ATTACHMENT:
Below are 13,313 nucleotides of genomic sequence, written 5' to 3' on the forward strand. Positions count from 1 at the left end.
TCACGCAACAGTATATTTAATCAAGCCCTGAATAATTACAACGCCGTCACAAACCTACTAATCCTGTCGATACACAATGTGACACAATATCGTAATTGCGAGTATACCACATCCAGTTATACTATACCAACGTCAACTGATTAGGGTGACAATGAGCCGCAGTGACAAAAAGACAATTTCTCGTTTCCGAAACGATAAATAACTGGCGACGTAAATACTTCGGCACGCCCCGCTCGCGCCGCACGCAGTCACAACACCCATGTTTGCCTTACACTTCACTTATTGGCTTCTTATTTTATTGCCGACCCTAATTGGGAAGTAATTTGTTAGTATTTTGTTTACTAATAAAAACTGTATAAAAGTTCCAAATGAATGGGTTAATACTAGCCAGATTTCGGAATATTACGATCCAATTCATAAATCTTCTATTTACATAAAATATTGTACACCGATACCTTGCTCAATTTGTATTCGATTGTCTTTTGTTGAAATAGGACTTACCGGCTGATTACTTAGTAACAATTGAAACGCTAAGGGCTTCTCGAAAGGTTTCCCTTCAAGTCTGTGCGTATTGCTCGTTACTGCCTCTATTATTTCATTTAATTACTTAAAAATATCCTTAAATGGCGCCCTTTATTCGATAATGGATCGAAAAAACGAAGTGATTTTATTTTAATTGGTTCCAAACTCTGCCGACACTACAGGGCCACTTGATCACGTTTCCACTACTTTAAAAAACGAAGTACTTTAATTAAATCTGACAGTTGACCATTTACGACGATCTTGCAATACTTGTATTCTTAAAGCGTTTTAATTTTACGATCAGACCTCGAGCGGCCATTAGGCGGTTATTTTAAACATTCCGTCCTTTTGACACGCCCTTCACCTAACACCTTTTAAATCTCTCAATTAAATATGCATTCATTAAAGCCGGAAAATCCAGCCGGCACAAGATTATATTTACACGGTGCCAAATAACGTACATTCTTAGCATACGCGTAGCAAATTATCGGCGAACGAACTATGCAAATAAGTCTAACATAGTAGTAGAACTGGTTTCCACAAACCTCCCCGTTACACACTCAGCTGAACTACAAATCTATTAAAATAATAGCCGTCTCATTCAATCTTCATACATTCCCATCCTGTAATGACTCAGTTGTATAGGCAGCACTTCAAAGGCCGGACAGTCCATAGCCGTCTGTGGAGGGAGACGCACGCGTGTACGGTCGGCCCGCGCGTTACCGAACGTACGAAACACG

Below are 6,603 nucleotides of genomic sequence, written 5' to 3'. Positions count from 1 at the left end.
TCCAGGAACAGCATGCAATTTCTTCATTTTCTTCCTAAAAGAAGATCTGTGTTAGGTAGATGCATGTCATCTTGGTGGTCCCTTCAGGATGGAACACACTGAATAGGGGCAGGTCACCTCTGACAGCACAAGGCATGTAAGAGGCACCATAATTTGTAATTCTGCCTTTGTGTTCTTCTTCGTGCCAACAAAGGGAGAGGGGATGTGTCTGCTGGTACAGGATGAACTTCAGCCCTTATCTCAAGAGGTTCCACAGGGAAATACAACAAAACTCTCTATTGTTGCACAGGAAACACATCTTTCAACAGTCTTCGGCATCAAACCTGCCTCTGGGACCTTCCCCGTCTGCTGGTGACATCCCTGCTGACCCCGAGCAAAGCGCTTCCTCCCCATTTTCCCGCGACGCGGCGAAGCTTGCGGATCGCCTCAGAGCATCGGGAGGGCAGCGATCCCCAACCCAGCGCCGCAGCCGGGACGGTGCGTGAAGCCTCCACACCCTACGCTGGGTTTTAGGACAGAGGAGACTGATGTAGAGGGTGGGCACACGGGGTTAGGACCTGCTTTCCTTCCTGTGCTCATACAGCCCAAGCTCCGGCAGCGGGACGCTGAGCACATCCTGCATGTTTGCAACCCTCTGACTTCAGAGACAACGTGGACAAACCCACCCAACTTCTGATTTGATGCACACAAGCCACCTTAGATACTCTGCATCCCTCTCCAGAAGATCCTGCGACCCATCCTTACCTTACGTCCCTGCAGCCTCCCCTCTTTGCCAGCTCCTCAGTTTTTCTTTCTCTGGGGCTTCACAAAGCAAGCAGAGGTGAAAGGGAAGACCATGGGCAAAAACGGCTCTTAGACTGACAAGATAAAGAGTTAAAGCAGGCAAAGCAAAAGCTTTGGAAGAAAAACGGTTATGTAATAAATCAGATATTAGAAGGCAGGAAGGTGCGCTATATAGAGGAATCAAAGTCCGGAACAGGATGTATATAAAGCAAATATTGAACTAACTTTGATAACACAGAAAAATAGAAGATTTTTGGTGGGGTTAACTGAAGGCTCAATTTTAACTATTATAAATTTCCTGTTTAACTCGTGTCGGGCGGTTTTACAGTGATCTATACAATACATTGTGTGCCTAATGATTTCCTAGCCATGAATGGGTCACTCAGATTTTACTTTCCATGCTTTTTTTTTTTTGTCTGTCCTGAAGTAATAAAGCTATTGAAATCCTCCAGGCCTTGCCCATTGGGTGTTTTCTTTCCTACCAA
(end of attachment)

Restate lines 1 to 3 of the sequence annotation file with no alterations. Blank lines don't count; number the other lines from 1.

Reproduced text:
Below are 13,313 nucleotides of genomic sequence, written 5' to 3' on the forward strand. Positions count from 1 at the left end.
TCACGCAACAGTATATTTAATCAAGCCCTGAATAATTACAACGCCGTCACAAACCTACTAATCCTGTCGATACACAATGTGACACAATATCGTAATTGCGAGTATACCACATCCAGTTATACTATACCAACGTCAACTGATTAGGGTGACAATGAGCCGCAGTGACAAAAAGACAATTTCTCGTTTCCGAAACGATAAATAACTGGCGACGTAAATACTTCGGCACGCCCCGCTCGCGCCGCACGCAGTCACAACACCCATGTTTGCCTTACACTTCACTTATTGGCTTCTTATTTTATTGCCGACCCTAATTGGGAAGTAATTTGTTAGTATTTTGTTTACTAATAAAAACTGTATAAAAGTTCCAAATGAATGGGTTAATACTAGCCAGATTTCGGAATATTACGATCCAATTCATAAATCTTCTATTTACATAAAATATTGTACACCGATACCTTGCTCAATTTGTATTCGATTGTCTTTTGTTGAAATAGGACTTACCGGCTGATTACTTAGTAACAATTGAAACGCTAAGGGCTTCTCGAAAGGTTTCCCTTCAAGTCTGTGCGTATTGCTCGTTACTGCCTCTATTATTTCATTTAATTACTTAAAAATATCCTTAAATGGCGCCCTTTATTCGATAATGGATCGAAAAAACGAAGTGATTTTATTTTAATTGGTTCCAAACTCTGCCGACACTACAGGGCCACTTGATCACGTTTCCACTACTTTAAAAAACGAAGTACTTTAATTAAATCTGACAGTTGACCATTTACGACGATCTTGCAATACTTGTATTCTTAAAGCGTTTTAATTTTACGATCAGACCTCGAGCGGCCATTAGGCGGTTATTTTAAACATTCCGTCCTTTTGACACGCCCTTCACCTAACACCTTTTAAATCTCTCAATTAAATATGCATTCATTAAAGCCGGAAAATCCAGCCGGCACAAGATTATATTTACACGGTGCCAAATAACGTACATTCTTAGCATACGCGTAGCAAATTATCGGCGAACGAACTATGCAAATAAGTCTAACATAGTAGTAGAACTGGTTTCCACAAACCTCCCCGTTACACACTCAGCTGAACTACAAATCTATTAAAATAATAGCCGTCTCATTCAATCTTCATACATTCCCATCCTGTAATGACTCAGTTGTATAGGCAGCACTTCAAAGGCCGGACAGTCCATAGCCGTCTGTGGAGGGAGACGCACGCGTGTACGGTCGGCCCGCGCGTTACCGAACGTACGAAACACG

Below are 6,603 nucleotides of genomic sequence, written 5' to 3'. Positions count from 1 at the left end.